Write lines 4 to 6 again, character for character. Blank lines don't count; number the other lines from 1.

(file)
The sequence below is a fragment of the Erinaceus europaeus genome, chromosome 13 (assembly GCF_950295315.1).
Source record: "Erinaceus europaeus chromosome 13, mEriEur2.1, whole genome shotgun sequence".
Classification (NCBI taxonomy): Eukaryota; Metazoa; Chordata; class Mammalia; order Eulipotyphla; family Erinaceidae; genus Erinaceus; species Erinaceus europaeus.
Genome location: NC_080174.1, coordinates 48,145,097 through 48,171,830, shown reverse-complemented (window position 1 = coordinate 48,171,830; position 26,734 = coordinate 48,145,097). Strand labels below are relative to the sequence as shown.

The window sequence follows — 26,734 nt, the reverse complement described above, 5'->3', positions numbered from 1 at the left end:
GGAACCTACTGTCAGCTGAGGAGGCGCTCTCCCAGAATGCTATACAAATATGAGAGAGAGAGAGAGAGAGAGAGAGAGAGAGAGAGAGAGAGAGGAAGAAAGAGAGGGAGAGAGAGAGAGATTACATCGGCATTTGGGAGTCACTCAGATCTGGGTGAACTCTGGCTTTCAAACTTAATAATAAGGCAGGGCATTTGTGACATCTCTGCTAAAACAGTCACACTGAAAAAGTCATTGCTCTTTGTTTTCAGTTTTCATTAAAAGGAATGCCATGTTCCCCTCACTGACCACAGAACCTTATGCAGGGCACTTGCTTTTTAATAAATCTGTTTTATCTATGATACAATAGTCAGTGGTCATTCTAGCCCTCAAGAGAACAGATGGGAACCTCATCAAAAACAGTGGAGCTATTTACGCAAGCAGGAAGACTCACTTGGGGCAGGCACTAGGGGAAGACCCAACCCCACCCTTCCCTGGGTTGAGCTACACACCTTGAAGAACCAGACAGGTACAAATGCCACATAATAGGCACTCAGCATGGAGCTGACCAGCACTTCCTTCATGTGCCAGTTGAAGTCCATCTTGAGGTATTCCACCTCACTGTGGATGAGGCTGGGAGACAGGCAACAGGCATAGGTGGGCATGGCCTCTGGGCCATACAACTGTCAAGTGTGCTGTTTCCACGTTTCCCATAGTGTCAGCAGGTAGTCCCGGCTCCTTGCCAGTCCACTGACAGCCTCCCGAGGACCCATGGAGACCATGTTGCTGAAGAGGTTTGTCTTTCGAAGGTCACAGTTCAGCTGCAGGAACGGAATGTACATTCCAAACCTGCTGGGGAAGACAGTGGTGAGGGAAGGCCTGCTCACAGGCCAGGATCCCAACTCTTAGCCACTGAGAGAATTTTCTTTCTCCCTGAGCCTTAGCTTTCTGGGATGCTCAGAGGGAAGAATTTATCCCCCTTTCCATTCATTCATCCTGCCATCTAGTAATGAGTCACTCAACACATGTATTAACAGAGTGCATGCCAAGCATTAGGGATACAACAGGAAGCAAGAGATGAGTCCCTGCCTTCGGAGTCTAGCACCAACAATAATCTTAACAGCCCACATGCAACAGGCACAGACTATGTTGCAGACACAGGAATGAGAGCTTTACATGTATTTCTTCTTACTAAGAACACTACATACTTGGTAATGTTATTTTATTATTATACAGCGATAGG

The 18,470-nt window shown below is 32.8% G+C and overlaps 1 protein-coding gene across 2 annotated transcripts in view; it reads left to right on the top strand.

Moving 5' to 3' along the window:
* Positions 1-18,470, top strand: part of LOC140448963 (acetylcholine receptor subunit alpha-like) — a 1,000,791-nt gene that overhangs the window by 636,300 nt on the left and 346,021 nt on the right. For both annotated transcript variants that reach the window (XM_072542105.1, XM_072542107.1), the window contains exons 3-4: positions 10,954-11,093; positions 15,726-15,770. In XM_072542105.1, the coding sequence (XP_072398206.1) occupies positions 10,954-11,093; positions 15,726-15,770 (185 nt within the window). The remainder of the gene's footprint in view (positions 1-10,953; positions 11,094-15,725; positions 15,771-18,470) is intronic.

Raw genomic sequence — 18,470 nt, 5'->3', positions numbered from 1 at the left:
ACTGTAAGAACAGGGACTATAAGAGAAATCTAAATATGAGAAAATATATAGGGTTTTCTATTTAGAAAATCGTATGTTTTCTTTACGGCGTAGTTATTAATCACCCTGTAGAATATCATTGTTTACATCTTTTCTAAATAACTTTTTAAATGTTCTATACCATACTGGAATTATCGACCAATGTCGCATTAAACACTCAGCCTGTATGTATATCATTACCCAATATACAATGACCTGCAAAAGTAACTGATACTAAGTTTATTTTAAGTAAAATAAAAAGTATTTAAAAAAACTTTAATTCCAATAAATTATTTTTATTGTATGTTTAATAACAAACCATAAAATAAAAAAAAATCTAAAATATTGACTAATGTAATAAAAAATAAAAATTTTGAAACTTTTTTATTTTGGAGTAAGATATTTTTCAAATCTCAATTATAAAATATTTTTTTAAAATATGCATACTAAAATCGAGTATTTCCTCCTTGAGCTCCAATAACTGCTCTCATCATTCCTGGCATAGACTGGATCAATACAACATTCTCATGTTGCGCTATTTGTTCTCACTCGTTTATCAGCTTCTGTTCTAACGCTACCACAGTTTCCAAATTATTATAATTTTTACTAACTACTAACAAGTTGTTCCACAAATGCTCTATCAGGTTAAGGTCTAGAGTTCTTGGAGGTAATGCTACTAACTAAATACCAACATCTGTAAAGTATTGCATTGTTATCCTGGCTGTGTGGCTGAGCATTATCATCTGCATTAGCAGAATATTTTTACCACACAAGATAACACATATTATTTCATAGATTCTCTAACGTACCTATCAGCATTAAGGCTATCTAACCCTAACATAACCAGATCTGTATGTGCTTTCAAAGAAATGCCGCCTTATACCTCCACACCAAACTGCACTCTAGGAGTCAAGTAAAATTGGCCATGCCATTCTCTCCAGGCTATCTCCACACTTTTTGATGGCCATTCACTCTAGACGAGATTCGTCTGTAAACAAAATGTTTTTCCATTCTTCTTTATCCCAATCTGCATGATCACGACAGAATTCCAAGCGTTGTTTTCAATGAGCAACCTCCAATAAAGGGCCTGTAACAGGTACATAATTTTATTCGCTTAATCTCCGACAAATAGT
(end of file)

Genome location: NC_080174.1, coordinates 48,145,097 through 48,171,830, shown reverse-complemented (window position 1 = coordinate 48,171,830; position 26,734 = coordinate 48,145,097). Strand labels below are relative to the sequence as shown.

The window sequence follows — 26,734 nt, the reverse complement described above, 5'->3', positions numbered from 1 at the left end:
GGAACCTACTGTCAGCTGAGGAGGCGCTCTCCCAGAATGCTATACAAATATGAGAGAGAGAGAGAGAGAGAGAGAGAGAGAGAGAGAGAGAGAGGAAGAAAGAGAGGGAGAGAGAGAGAGATTACATCGGCATTTGGGAGTCACTCAGATCTGGGTGAACTCTGGCTTTCAAACTTAATAATAAGGCAGGGCATTTGTGACATCTCTGCTAAAACAGTCACACTGAAAAAGTCATTGCTCTTTGTTTTCAGTTTTCATTAAAAGGAATGCCATGTTCCCCTCACTGACCACAGAACCTTATGCAGGGCACTTGCTTTTTAATAAATCTGTTTTATCTATGATACAATAGTCAGTGGTCATTCTAGCCCTCAAGAGAACAGATGGGAACCTCATCAAAAACAGTGGAGCTATTTACGCAAGCAGGAAGACTCACTTGGGGCAGGCACTAGGGGAAGACCCAACCCCACCCTTCCCTGGGTTGAGCTACACACCTTGAAGAACCAGACAGGTACAAATGCCACATAATAGGCACTCAGCATGGAGCTGACCAGCACTTCCTTCATGTGCCAGTTGAAGTCCATCTTGAGGTATTCCACCTCACTGTGGATGAGGCTGGGAGACAGGCAACAGGCATAGGTGGGCATGGCCTCTGGGCCATACAACTGTCAAGTGTGCTGTTTCCACGTTTCCCATAGTGTCAGCAGGTAGTCCCGGCTCCTTGCCAGTCCACTGACAGCCTCCCGAGGACCCATGGAGACCATGTTGCTGAAGAGGTTTGTCTTTCGAAGGTCACAGTTCAGCTGCAGGAACGGAATGTACATTCCAAACCTGCTGGGGAAGACAGTGGTGAGGGAAGGCCTGCTCACAGGCCAGGATCCCAACTCTTAGCCACTGAGAGAATTTTCTTTCTCCCTGAGCCTTAGCTTTCTGGGATGCTCAGAGGGAAGAATTTATCCCCCTTTCCATTCATTCATCCTGCCATCTAGTAATGAGTCACTCAACACATGTATTAACAGAGTGCATGCCAAGCATTAGGGATACAACAGGAAGCAAGAGATGAGTCCCTGCCTTCGGAGTCTAGCACCAACAATAATCTTAACAGCCCACATGCAACAGGCACAGACTATGTTGCAGACACAGGAATGAGAGCTTTACATGTATTTCTTCTTACTAAGAACACTACATACTTGGTAATGTTATTTTATTATTATACAGCGATAGG